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Canadian writer compiles cover letters in new book

By Liv Ingram, November 17 2015 — 

ECW Press

ECW Press

Finding a job can be tedious, soul-crushing work. You scan endless ads that seek highly-motivated individuals more closely resembling robots than actual people. You reduce your personality to a series of buzzwords, write a cover letter and apply. And then you try really hard to be that person in order to get hired.

But what if you didn’t try that hard, or if you did the complete opposite — what if you were honest? What if you included all your fears, neuroses and idiosyncrasies in those cover letters? You’d be left with something like Overqualifieder, the latest collection of unconventional cover letters from Joey Comeau.

Overqualifieder is the follow-up to 2009’s Overqualified, an experimental novel that charts the narrator’s declining mental health due to his brother’s death and his disintegrating romantic relationship through a series of wildly inappropriate cover letters. And after wrapping up his successful web comic, A Softer World, earlier this year, Comeau is back on the job market with gusto.

Instead of having an overarching story, each cover letter in Overqualifieder features its own distinctly bizarre narrator, leaving you to create their backstory. Comeau has a knack for drawing you in with the usual banality of a cover letter before launching into unexpected and shocking tangents that reveal unhireable traits.

The book’s back cover claims the police once showed up at Comeau’s door after he sent one of these letters, and it’s hard not to wonder which entry caught the attention of the authorities. Was it the one where he explains selling haunted cars filled with dead businessmen and pigeons to old ladies in his application to Toyota? Or killing his friend for not returning his video rentals on time and then carving a poem about it into the guy’s back with a knife in his pitch to a security company? It’s hard to say.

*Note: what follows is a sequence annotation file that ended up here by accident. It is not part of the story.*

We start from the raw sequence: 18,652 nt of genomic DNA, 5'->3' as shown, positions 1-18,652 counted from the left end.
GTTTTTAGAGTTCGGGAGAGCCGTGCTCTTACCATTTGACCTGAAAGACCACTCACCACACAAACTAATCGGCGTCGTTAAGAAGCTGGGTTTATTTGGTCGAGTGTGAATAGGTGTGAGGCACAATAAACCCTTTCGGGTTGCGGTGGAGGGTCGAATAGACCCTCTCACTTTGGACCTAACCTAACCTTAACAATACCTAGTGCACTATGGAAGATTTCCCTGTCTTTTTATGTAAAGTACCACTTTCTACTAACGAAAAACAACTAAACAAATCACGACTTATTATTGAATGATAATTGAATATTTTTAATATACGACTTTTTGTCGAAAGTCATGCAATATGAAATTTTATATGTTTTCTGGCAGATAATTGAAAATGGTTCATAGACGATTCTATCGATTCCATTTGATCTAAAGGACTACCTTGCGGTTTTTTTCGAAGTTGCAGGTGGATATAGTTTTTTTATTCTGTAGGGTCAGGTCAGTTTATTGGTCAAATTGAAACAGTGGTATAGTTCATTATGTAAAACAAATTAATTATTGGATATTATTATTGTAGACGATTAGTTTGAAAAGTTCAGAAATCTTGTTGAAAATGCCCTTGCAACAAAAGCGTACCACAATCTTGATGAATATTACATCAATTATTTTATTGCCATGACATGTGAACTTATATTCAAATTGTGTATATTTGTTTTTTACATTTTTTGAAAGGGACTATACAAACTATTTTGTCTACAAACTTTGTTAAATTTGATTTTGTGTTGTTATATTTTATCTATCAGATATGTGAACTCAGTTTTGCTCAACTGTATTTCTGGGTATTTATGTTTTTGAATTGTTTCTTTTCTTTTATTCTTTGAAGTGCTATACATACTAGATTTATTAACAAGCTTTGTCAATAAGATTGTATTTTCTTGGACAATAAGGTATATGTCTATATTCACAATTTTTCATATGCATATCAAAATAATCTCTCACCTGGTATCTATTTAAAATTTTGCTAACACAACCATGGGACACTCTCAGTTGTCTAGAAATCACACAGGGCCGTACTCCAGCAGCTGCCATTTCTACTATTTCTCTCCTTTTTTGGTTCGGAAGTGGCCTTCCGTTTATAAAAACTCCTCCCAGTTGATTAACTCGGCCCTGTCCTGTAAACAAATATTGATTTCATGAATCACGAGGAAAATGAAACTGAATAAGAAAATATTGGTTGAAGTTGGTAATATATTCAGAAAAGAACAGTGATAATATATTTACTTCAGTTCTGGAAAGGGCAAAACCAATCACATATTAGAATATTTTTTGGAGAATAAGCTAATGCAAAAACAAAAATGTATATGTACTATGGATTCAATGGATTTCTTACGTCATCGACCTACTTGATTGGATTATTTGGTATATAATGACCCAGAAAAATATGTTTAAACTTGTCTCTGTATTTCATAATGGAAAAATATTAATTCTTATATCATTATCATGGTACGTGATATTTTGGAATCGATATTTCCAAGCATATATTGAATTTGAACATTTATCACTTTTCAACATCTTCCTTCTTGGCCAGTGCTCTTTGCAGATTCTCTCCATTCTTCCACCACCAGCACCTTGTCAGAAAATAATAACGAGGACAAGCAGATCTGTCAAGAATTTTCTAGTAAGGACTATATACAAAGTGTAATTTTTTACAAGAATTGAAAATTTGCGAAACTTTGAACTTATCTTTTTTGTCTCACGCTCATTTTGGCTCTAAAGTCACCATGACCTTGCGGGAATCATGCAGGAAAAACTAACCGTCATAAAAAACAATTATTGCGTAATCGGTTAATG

Some of Comeau’s letters are addressed to massive companies like Walmart, Amazon and Disney, and Comeau sent them all. None have ever replied. If one of these letters came across my desk, I’d call him for an interview — just to see what kind of madman sends a letter like that.

Life is about stories, and Overqualifieder is filled with some great ones. The book is wildly creative and uncensored, straddling the line between hilarious and disturbing. Comeau is a clever and inventive writer, and you’ll be hard-pressed not to have a literary crush on him by the end of this book.

Instead of one story told through a collection of letters like Overqualified, the sequel gives you multiple unstable narrators and stories. While this allows Comeau to make each letter more eccentric and outlandish than the last, it also makes for more of a disjointed read. There was something charmingly sad about watching one person’s decline in the cover letters of Overqualified, and that linear progression is missing in the sequel.

But this difference doesn’t make Overqualifeder bad. It’s funny, weird and gutsy. You’ll find yourself rereading it as soon as you’re finished — wishing you were brazen enough to attach your name to something this defiant.

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